The U.S. Food and Drug Administration (FDA) has approved more than 80 medical devices that involve 3D printing and one prescription drug. It also held a public workshop to obtain information and input about 3D printing issues on October 8 and 9, 2014. FDA brought together technical 3D printing expertise from various industries and sectors to help the agency develop an evaluation process for future submissions of medical devices resulting from additive manufacturing techniques. Based on the feedback from the workshop, FDA yesterday issued a draft guidance for Technical Considerations for Additive Manufactured Devices.

According to FDA, the draft guidance is a “leap-frog” guidance to share FDA’s “initial thoughts regarding technologies that are likely to be of public health importance early in product development.” While the draft guidance is not meant to be a comprehensive document to address all regulatory requirements, it highlights the technical considerations and recommendations for design, manufacturing, and testing of medical devices that include at least one fabrication step using additive manufacturing.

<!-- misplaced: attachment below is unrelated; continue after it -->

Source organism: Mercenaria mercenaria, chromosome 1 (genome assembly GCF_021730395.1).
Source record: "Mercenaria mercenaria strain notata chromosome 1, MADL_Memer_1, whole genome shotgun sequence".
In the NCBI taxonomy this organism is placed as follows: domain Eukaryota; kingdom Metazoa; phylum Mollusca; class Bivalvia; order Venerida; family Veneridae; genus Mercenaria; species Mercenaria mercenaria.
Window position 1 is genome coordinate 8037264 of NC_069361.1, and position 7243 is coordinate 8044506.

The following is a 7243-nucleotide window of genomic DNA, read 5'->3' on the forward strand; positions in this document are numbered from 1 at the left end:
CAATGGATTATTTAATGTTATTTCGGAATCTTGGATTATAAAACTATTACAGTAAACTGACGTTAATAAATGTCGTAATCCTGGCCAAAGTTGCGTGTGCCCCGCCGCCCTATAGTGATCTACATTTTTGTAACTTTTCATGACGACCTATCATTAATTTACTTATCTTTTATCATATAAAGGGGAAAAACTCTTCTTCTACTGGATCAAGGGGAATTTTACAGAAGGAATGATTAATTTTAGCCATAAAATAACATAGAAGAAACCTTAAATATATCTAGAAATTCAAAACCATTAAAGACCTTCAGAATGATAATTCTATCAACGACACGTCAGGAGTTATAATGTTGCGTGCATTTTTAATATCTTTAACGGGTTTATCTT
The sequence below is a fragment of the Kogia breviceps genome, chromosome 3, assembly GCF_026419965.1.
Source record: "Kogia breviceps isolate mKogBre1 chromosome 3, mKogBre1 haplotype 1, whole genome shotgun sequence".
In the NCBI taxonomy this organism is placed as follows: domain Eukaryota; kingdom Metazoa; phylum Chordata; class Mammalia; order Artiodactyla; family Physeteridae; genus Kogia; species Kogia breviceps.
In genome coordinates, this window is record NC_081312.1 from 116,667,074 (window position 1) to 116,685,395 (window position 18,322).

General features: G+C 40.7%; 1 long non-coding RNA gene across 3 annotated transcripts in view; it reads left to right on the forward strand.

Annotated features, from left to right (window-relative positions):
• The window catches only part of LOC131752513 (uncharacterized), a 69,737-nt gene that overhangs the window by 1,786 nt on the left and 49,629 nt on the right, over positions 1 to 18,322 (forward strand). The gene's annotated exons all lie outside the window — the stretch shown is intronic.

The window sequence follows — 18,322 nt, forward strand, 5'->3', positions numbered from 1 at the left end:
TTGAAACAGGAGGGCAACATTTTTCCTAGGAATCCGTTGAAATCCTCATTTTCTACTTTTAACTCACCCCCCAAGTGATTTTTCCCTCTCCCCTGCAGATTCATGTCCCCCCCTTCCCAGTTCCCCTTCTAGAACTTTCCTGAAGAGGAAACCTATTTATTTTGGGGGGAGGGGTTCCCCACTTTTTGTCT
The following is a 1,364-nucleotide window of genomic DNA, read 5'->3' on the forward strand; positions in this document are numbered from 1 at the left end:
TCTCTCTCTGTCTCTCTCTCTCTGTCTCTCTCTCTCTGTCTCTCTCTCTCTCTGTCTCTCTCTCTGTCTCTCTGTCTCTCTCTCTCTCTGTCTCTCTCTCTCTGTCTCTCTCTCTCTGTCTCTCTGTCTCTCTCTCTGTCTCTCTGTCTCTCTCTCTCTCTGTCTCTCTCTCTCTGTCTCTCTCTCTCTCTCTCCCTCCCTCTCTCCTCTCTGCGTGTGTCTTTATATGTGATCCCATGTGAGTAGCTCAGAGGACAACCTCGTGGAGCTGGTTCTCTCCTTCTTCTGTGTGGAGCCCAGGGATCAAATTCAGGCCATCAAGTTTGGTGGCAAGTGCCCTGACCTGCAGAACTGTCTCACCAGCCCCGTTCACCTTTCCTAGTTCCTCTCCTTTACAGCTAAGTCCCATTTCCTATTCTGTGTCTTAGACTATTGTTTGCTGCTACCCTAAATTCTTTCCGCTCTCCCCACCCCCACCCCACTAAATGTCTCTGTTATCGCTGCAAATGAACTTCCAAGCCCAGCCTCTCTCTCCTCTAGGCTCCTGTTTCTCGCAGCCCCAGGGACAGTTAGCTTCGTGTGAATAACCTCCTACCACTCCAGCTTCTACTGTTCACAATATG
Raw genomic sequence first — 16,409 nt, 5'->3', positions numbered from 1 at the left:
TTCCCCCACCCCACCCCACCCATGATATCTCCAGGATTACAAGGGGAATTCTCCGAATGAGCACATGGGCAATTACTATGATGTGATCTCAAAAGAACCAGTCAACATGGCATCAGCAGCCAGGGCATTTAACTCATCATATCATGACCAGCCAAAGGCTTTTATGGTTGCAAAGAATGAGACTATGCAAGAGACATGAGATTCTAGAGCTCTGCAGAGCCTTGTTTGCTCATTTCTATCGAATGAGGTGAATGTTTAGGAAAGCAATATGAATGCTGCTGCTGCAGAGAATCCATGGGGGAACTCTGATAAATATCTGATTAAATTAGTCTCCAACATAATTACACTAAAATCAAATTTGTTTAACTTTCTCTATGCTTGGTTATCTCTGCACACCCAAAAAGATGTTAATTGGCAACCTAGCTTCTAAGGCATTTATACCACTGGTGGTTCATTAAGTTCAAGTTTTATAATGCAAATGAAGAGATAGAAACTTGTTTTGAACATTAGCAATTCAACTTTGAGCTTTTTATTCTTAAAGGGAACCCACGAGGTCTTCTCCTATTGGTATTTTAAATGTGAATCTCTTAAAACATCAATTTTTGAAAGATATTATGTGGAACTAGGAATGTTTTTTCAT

The guidance is split up into two categories of considerations: (1) design and manufacturing, and (2) device testing. Both sections overlap in substance, and the device testing section provides strong recommendations of what a device manufacturer should include in a premarket submission for a device that uses additive manufacturing. This will likely have an effect on how 3D printing device companies design, manufacture, and test their devices, especially those that manufacture patient-matched devices (devices that are “customized” for a specific patient’s anatomy, usually based on medical imaging data), to which the FDA draft guidance pays particular attention.

For more about legal issues involving 3D printed medical devices, read our white paper: 3D Printing of Medical Devices: When a Novel Technology Meets Traditional Legal Principles.